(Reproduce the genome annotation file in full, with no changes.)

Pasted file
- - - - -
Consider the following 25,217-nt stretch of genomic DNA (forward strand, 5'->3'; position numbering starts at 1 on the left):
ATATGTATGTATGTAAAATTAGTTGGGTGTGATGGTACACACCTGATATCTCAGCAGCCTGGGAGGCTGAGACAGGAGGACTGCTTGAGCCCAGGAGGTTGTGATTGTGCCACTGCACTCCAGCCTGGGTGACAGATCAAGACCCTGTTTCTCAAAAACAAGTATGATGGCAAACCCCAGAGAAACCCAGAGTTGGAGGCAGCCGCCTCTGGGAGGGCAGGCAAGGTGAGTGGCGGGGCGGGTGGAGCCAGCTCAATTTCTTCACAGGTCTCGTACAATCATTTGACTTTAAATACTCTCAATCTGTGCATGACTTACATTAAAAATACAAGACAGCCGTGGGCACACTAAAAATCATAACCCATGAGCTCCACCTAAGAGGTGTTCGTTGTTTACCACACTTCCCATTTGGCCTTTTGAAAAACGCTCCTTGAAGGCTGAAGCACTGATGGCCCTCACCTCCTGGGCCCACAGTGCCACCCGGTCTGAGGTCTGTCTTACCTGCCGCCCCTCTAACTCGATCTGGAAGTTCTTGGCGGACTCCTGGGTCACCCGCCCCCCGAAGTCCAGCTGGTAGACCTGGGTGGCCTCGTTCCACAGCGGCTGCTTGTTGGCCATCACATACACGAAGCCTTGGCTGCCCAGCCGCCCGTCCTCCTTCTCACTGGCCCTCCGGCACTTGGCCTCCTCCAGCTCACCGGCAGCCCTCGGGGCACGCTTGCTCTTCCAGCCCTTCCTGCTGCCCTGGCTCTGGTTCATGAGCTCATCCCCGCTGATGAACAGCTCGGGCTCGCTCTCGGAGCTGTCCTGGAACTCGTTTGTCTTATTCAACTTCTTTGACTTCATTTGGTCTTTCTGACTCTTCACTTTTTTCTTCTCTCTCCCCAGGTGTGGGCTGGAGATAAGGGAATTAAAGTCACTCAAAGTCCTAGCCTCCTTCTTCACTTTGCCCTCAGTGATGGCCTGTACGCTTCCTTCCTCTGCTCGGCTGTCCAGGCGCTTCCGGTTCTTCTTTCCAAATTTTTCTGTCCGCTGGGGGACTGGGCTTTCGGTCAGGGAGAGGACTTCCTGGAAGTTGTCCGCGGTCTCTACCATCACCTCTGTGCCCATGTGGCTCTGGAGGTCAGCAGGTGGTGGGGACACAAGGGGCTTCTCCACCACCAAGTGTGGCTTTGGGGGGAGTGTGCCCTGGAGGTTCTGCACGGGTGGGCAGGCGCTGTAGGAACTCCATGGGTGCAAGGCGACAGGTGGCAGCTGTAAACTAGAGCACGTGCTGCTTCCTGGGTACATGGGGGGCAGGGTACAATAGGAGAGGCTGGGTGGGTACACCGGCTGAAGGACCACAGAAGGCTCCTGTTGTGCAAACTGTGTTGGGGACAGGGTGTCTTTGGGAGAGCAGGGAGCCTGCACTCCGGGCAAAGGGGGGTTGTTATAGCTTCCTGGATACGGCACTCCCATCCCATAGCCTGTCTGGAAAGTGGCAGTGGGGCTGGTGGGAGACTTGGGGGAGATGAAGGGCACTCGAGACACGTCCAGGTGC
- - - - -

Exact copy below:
Consider the following 25,217-nt stretch of genomic DNA (forward strand, 5'->3'; position numbering starts at 1 on the left):
ATATGTATGTATGTAAAATTAGTTGGGTGTGATGGTACACACCTGATATCTCAGCAGCCTGGGAGGCTGAGACAGGAGGACTGCTTGAGCCCAGGAGGTTGTGATTGTGCCACTGCACTCCAGCCTGGGTGACAGATCAAGACCCTGTTTCTCAAAAACAAGTATGATGGCAAACCCCAGAGAAACCCAGAGTTGGAGGCAGCCGCCTCTGGGAGGGCAGGCAAGGTGAGTGGCGGGGCGGGTGGAGCCAGCTCAATTTCTTCACAGGTCTCGTACAATCATTTGACTTTAAATACTCTCAATCTGTGCATGACTTACATTAAAAATACAAGACAGCCGTGGGCACACTAAAAATCATAACCCATGAGCTCCACCTAAGAGGTGTTCGTTGTTTACCACACTTCCCATTTGGCCTTTTGAAAAACGCTCCTTGAAGGCTGAAGCACTGATGGCCCTCACCTCCTGGGCCCACAGTGCCACCCGGTCTGAGGTCTGTCTTACCTGCCGCCCCTCTAACTCGATCTGGAAGTTCTTGGCGGACTCCTGGGTCACCCGCCCCCCGAAGTCCAGCTGGTAGACCTGGGTGGCCTCGTTCCACAGCGGCTGCTTGTTGGCCATCACATACACGAAGCCTTGGCTGCCCAGCCGCCCGTCCTCCTTCTCACTGGCCCTCCGGCACTTGGCCTCCTCCAGCTCACCGGCAGCCCTCGGGGCACGCTTGCTCTTCCAGCCCTTCCTGCTGCCCTGGCTCTGGTTCATGAGCTCATCCCCGCTGATGAACAGCTCGGGCTCGCTCTCGGAGCTGTCCTGGAACTCGTTTGTCTTATTCAACTTCTTTGACTTCATTTGGTCTTTCTGACTCTTCACTTTTTTCTTCTCTCTCCCCAGGTGTGGGCTGGAGATAAGGGAATTAAAGTCACTCAAAGTCCTAGCCTCCTTCTTCACTTTGCCCTCAGTGATGGCCTGTACGCTTCCTTCCTCTGCTCGGCTGTCCAGGCGCTTCCGGTTCTTCTTTCCAAATTTTTCTGTCCGCTGGGGGACTGGGCTTTCGGTCAGGGAGAGGACTTCCTGGAAGTTGTCCGCGGTCTCTACCATCACCTCTGTGCCCATGTGGCTCTGGAGGTCAGCAGGTGGTGGGGACACAAGGGGCTTCTCCACCACCAAGTGTGGCTTTGGGGGGAGTGTGCCCTGGAGGTTCTGCACGGGTGGGCAGGCGCTGTAGGAACTCCATGGGTGCAAGGCGACAGGTGGCAGCTGTAAACTAGAGCACGTGCTGCTTCCTGGGTACATGGGGGGCAGGGTACAATAGGAGAGGCTGGGTGGGTACACCGGCTGAAGGACCACAGAAGGCTCCTGTTGTGCAAACTGTGTTGGGGACAGGGTGTCTTTGGGAGAGCAGGGAGCCTGCACTCCGGGCAAAGGGGGGTTGTTATAGCTTCCTGGATACGGCACTCCCATCCCATAGCCTGTCTGGAAAGTGGCAGTGGGGCTGGTGGGAGACTTGGGGGAGATGAAGGGCACTCGAGACACGTCCAGGTGC